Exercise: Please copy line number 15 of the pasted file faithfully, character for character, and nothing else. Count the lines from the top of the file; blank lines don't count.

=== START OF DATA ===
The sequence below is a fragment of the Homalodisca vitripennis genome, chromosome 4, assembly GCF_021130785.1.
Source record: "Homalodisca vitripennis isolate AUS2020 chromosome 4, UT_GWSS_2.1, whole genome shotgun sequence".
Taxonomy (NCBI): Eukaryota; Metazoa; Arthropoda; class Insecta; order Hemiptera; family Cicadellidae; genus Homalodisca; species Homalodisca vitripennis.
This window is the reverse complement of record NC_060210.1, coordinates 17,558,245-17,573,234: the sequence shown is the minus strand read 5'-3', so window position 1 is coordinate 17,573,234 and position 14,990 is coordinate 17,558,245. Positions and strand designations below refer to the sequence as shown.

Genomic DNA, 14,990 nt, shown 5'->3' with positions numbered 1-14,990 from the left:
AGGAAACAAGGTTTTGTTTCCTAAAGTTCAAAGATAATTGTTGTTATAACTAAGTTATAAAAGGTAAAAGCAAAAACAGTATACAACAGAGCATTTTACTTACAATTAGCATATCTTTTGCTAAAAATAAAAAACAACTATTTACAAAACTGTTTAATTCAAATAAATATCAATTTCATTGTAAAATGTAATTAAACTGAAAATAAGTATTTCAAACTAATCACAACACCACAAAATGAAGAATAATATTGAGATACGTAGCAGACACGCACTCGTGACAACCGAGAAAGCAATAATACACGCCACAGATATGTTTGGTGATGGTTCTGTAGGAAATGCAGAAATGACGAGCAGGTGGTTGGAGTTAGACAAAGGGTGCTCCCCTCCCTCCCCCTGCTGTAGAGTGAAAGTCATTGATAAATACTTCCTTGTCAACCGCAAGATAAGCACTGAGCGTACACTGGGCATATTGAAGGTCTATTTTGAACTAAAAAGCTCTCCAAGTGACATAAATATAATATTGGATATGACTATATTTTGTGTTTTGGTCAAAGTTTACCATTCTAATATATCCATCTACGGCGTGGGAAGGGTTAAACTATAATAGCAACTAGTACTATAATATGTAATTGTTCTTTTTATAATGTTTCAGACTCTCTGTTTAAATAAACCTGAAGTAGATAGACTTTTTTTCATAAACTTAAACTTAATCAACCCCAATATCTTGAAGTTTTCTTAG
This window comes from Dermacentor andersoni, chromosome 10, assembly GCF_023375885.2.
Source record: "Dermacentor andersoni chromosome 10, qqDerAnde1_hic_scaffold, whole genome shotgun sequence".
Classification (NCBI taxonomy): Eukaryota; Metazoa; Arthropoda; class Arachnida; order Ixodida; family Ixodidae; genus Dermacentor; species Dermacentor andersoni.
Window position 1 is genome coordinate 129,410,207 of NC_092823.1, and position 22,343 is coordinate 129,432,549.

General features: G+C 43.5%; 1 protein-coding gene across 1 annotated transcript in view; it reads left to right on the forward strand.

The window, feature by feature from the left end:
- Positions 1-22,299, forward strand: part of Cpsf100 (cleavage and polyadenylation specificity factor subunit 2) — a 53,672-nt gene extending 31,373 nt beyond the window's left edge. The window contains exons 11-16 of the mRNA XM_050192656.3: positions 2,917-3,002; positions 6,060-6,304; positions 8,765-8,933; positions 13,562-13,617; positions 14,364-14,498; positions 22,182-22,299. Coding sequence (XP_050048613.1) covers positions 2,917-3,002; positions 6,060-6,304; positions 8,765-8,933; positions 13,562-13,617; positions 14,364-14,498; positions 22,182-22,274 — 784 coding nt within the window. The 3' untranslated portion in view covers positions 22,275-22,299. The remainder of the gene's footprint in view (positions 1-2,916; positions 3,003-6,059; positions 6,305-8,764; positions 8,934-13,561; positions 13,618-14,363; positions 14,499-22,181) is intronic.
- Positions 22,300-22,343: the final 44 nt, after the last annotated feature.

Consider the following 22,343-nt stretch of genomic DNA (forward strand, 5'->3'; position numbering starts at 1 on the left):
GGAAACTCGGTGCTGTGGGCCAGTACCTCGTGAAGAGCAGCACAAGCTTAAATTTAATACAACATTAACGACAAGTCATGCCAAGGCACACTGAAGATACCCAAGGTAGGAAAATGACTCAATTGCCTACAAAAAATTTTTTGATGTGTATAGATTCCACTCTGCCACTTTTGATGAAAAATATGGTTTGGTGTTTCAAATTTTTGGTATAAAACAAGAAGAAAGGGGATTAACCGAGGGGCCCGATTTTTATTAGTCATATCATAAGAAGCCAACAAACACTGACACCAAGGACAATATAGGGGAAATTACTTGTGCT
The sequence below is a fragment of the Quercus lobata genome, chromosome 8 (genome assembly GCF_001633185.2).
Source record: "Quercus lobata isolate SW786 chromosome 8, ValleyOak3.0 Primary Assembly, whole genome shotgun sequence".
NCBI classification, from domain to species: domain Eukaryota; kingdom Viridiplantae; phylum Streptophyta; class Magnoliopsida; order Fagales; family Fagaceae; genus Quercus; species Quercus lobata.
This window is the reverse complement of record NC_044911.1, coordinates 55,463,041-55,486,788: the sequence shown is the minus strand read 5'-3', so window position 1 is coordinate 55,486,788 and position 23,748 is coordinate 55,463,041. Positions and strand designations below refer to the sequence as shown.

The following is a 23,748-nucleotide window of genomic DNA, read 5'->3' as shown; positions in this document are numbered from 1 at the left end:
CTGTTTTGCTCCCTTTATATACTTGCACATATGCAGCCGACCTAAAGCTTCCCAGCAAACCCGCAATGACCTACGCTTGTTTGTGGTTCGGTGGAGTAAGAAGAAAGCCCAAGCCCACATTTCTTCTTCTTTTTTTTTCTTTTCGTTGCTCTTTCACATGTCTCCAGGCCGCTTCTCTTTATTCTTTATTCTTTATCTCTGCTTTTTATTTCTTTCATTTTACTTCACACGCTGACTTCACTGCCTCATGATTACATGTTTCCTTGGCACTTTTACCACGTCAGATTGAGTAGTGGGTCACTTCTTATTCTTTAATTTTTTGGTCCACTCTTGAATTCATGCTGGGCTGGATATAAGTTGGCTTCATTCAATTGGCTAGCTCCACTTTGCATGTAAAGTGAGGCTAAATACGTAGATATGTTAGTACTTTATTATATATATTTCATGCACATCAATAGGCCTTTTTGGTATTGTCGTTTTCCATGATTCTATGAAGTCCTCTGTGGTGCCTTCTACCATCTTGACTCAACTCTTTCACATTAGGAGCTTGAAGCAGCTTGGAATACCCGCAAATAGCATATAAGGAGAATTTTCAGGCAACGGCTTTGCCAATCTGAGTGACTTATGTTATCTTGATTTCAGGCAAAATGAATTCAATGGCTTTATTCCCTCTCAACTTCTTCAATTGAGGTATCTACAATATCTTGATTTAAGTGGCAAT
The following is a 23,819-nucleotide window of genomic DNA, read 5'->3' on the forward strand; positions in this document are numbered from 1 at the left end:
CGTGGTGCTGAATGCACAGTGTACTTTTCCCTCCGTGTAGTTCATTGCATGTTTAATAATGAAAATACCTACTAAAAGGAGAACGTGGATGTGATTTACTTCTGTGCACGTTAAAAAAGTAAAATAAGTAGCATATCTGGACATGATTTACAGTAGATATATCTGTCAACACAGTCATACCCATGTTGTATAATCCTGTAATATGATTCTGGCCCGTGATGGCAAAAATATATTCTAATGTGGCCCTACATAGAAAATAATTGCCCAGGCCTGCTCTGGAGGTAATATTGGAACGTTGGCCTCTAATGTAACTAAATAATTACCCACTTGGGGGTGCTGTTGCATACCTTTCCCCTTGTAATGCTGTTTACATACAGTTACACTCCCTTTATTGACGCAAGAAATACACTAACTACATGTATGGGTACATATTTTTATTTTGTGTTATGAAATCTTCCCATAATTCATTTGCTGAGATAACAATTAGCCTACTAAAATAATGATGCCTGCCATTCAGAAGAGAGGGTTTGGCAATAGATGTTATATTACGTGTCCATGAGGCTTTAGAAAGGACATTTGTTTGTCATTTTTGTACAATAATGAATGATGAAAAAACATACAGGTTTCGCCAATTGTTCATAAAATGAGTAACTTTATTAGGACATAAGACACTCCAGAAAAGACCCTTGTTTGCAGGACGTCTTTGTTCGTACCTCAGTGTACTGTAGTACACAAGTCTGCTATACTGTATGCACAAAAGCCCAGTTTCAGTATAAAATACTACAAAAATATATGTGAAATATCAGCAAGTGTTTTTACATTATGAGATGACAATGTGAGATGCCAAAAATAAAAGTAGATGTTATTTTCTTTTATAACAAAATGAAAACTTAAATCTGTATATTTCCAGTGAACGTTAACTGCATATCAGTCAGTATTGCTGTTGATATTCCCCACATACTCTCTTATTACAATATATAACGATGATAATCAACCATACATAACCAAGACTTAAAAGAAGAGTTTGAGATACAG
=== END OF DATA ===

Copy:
Consider the following 22,343-nt stretch of genomic DNA (forward strand, 5'->3'; position numbering starts at 1 on the left):